The Cheddar Man is the oldest complete human skeleton found in Britain. He died a violent death around 7150 BC in Gough’s Cave in Chedder Gorge, Somerset, where his remains were uncovered in 1903. Cheddar Man made headlines when the latest forensic reconstruction from London’s Natural History Museum depicted him as dark skinned, a surprising revelation some criticised as politically motivated.
What we know:
- Cheddar Man was not the first Briton: human fossils have been found in Gough’s cave predating Cheddar Man by 5,000 years. However these early inhabitants did not survive the ice age, and bear no relation to either Cheddar Man or modern Britons.
- He was young, most likely in his mid 20s.
- Cheddar Man belonged to mitochondrial haplogroup U5 (from the female line), a genome found mainly in Finns and Laplanders today.
- His Y chromosomal haplogroup was I2A2
- He was 5’4 tall.
- He was lactose intolerant.
- According to the latest genome sequencing Cheddar Man had blue eyes, ‘dark to black’ skin and curly, black hair.
Cheddar Man belonged to a wave of ‘Mesolithic’ (Middle Stone Age) settlers, blue eyed hunters gatherers who crossed to Britain by land as the ice sheets retreated. Typical of hunter gatherers, their numbers were small; probably only 12,000 in Cheddar Man’s time. They are not the main ancestors of modern Britain.
Europe in Cheddar Man’s time
In the Neolithic Era (New Stone Age), lighter skinned, brown eyed farmers of Middle Eastern origin settled across Europe, introducing livestock herding, grains and a milk based diet. They interbred with, and ultimately replaced the smaller indigenous population. In Britain they constructed Stonehenge and the ruins of Skara Brae. Neolithic farmer ancestry is strongest in Sardinians today.
A third wave settled in Britain during the mid-Bronze Age, 5,000 years after Cheddar Man’s time. The demographic transformation is evidenced by the spread of Bell Breaker pottery around the time and the replacement of stone monoliths with humbler burial mounds. The ‘Bell Beakers’ were part of a larger migration of Indo-European speakers across Europe and South Asia. They introduced horses, bronze weaponry and the Y chromosomal haplogroup R1-B, which was not present in Western Europeans before but dominates today. More numerous, they engulfed the earlier populations and left a stronger genetic imprint. They were the progenitors of the ancient Celts.
Modern European Y chromosomal haplogroups
Further, better known migrations of the Anglo Saxons and Norse followed in the Middle Ages. Disproportionate to their cultural influence, the Roman and Norman invasions had little impact on Britain’s genetic makeup.
In a recent article published by the ‘New Scientist’, published on the 21st February 2018, geneticist Susan Walsh, who worked on Cheddar Man project, admitted the data on Cheddar Man’s skin colour is not conclusive.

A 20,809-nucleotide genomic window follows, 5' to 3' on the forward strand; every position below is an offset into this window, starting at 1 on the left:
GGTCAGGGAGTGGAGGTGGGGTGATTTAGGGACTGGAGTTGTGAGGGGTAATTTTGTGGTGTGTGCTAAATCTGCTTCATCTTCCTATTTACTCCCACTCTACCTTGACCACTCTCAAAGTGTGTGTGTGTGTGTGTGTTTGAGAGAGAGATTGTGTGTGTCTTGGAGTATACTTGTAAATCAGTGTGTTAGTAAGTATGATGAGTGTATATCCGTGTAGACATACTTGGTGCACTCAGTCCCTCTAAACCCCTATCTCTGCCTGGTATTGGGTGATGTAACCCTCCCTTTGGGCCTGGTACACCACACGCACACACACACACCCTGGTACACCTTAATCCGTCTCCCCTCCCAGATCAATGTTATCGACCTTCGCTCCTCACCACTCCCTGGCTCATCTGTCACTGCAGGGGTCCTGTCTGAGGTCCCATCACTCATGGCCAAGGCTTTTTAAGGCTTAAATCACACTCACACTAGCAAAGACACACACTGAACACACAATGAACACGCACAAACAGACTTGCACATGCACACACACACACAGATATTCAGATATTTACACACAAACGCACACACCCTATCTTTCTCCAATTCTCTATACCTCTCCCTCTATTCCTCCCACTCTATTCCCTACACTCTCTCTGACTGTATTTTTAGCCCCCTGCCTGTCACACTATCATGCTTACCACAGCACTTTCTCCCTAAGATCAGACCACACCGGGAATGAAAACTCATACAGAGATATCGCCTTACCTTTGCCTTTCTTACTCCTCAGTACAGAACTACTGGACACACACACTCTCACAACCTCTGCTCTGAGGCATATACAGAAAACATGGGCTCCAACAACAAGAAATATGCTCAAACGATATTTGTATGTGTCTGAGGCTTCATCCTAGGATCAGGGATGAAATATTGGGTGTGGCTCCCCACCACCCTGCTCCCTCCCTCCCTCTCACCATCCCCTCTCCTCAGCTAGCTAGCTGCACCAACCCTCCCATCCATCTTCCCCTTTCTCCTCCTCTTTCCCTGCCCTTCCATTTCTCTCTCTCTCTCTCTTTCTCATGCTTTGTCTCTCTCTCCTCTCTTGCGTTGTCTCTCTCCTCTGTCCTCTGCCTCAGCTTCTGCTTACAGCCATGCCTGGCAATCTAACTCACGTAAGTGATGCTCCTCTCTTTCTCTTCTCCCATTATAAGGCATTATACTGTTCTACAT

“It’s not a simple statement of ‘this person was dark-skinned’, it is his most probable profile, based on current research.”
The article further stipulates that recent genetic research on indigenous populations in Southern Africa by Brenna Henn of Stony Brook University demonstrated substantial variations in skin colour among individuals with similar genotypes. Like the colour of dinosaurs, discerning Cheddar Man’s complexion is educated guesswork.
Despite this, scientists have speculated Mesolithic Europeans were dark skinned for some time. The genes for blue eyes evolved before the genes which determine light skin and blond hair. The Spanish LaBrana man (pictured right), a contemporary of Cheddar Man, exhibited similar traits.
Britain’s Mesolithic population, of which Cheddar Man belonged, were healthy and ate mainly fish, which is rich in vitamin D. Europeans evolved light skin to extract more vitamin D from the sun, so when excessive sunlight or a high seafood diet makes it abundant, these genes do not develop. This is why the Inuit maintain dark skin despite living in the boreal extremes of North America.
Originating from Anatolia and the steppes of southern Russia respectively, and eating milk products and bread over seafood, the Neolithic farmers and Bell Beaker people were lighter skinned than Cheddar Man’s ilk. It is normal for dark skinned people to develop lighter skin after millennia in cold European climates too, as did Ashkenazi Jews.
Today 10% of British DNA traces back to the Mesolithic hunter gatherers like Cheddar Man, roughly 10% from Neolithic farmers and the rest, perhaps even up to 90%, from the Bell Beakers and later immigrants.
Genetics is a dynamic discipline. New technology, discoveries and research is constantly introducing new evidence and debunking the old. Yes, media coverage of the Cheddar Man was sensationalist, but that is their nature.
It is important to remember these migrations occurred over centuries, with interbreeding always occurring. What information we can discern from a handful of fossilised cavemen remains a murky glimpse to a long lost past.
Note: Studies on prehistoric migrations and genomes is convoluted but fascinating. I’ve linked some resources for further reading. The Eupedia and Nature posts are particularly detailed.
- National Geographic
- New Scientist
- The Guardian
- Abroad in the Yard
- BBC: Ancient Britons ‘Replaced’ by Newcomers
- Nature: Ancient European genomes reveal jumbled ancestry
- Nature: The Beaker phenomenon and the genomic transformation of northwest Europe
- New Scientist: Ancient ‘dark-skinned’ Briton Cheddar Man find may not be true
- Eupedia: Genetic history of the British Isles